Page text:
We expect more from our environment, especially in public and semi-public places. Whether it’s regarding self-service, real-time personal information, avoiding waiting times or uncompromising aesthetics. The challenge of designing these kinds of user experiences is getting more intense, and it cries out for an interdisciplinary approach. We call that approach UX in public space.
How do you put user experience first? It all starts with a vision. What does the desired experience look like? How about the role that the design will soon play? Increasingly, we see that various stakeholders are involved in the design processes. Coming to a single vision helps us to create a clear point on the horizon, and contributes to a shared idea about where the vision needs to go. It provides direction and helps to supports clear communication. Read more about this on our Design research page.
UX in public space
The vision is clear, what comes next? It may come as a surprise, but it seems that the best way to create usable multi-functional public spaces, is to first master designing complex interactions for small screens. Because of their experience with complex interfaces, UX designers can oversee complex processes quickly and restructure as needed.
By focusing on the user experience, it’s possible to reach an integrated approach to the problem quicker. Typically, our UX designers are also trained in industrial design. They’re used to doing user research and testing, so they quickly stockpile knowledge to develop the design further. Conceptually, this approach creates other solutions. Like our project for integrated e-gates at Schiphol.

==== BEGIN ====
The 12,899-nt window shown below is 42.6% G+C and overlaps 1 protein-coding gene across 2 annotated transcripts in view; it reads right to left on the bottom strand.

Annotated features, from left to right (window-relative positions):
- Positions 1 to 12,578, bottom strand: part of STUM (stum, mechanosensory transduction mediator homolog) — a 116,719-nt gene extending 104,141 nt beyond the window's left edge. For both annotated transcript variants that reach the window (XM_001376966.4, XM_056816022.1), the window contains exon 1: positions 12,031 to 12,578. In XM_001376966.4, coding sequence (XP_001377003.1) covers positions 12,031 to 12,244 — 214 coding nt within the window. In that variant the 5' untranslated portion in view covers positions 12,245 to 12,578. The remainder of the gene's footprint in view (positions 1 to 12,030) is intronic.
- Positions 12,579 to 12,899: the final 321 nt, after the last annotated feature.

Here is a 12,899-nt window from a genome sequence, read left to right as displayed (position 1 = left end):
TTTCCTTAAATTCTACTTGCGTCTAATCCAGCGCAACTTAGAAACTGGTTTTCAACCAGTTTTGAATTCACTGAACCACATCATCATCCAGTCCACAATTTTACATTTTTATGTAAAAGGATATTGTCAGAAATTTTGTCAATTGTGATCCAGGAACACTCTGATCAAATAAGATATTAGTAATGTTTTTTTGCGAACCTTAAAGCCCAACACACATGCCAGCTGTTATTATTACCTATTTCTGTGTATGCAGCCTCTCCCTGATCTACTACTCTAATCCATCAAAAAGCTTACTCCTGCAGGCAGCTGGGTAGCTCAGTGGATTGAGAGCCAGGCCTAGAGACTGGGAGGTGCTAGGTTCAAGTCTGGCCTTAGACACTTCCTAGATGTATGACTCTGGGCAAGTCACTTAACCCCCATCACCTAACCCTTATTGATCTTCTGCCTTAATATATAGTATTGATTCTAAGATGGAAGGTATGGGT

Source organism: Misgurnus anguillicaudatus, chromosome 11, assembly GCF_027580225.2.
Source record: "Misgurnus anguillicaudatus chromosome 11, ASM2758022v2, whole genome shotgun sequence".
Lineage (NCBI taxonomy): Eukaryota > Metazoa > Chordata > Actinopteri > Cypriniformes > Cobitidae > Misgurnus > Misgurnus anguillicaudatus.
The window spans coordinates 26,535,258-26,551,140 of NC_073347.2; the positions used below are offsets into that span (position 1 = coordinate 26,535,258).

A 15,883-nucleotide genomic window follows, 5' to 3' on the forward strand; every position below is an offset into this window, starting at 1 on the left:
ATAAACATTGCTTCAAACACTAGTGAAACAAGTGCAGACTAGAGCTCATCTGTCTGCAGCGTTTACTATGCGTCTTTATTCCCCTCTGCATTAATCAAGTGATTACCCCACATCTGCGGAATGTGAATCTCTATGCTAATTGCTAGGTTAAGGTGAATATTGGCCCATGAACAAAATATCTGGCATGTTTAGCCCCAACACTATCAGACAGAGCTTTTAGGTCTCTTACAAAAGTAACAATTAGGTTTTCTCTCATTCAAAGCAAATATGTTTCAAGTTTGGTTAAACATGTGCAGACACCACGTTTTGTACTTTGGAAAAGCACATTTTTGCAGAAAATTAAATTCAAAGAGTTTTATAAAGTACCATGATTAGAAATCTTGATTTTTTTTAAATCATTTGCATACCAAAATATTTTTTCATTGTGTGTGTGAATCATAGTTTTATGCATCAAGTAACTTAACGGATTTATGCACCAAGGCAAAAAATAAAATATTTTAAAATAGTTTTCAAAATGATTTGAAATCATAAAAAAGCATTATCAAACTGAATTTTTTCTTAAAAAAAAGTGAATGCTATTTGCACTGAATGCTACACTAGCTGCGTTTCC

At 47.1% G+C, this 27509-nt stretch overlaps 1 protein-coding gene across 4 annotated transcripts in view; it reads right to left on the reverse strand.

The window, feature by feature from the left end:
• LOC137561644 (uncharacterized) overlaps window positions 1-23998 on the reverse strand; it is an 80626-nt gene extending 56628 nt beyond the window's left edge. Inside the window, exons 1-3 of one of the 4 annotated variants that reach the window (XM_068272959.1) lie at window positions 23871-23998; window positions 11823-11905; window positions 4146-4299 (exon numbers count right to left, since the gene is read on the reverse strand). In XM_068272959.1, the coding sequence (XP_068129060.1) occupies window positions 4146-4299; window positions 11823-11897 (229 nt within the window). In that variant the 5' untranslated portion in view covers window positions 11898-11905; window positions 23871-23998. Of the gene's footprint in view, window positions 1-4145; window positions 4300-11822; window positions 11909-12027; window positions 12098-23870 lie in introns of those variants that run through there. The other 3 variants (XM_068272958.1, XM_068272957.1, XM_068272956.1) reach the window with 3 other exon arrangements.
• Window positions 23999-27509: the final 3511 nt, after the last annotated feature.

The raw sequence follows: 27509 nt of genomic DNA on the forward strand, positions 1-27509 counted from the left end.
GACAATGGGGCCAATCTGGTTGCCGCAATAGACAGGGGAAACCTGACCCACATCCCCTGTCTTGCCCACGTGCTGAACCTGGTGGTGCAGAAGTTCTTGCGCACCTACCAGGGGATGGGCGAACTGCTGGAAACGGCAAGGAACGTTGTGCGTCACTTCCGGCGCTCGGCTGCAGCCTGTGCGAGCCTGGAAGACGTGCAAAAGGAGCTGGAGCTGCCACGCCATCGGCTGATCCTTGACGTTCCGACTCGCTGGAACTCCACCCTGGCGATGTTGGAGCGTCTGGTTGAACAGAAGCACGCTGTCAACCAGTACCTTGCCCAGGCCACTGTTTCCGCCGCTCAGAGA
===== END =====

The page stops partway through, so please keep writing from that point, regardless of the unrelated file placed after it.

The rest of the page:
Metro and Giant
We have vast experience in developing visions for projects in public spaces. Good examples of UX in public spaces are the concepts of the Giant brand stores and the renovation of sixteen of the East Line Amsterdam Metro stations. In both cases the desired experience marked the starting point of the design process. The technical program requirements weren’t leading in the design process, rather, the goal we had in mind for the particular space.
We worked together with the architects of GroupA to develop the vision for the renovation of the East Line Amsterdam Metro stations. The focus was on creating a better flow for the metro travellers, including reducing the clutter. Construction of the first stations began in the spring of 2016.
The Giant stores bring brand, product range and cycling enthusiasts together. At 'Repair & go', your bicycle gets worked on while you enjoy a cup of coffee. The bikes in the store stand on well-lit catwalks. Clothing and accessories can be found in showcases and on 'desire tables'. Buying a bicycle becomes an experience.
A special place is occupied by interactive installations and columns in the public spaces. Read more about this on our Interactives page.
Would you like to know more about spatial design?
Please contact Jeroen.
Or take a look at a selection of our projects concerning spatial design in our portfolio.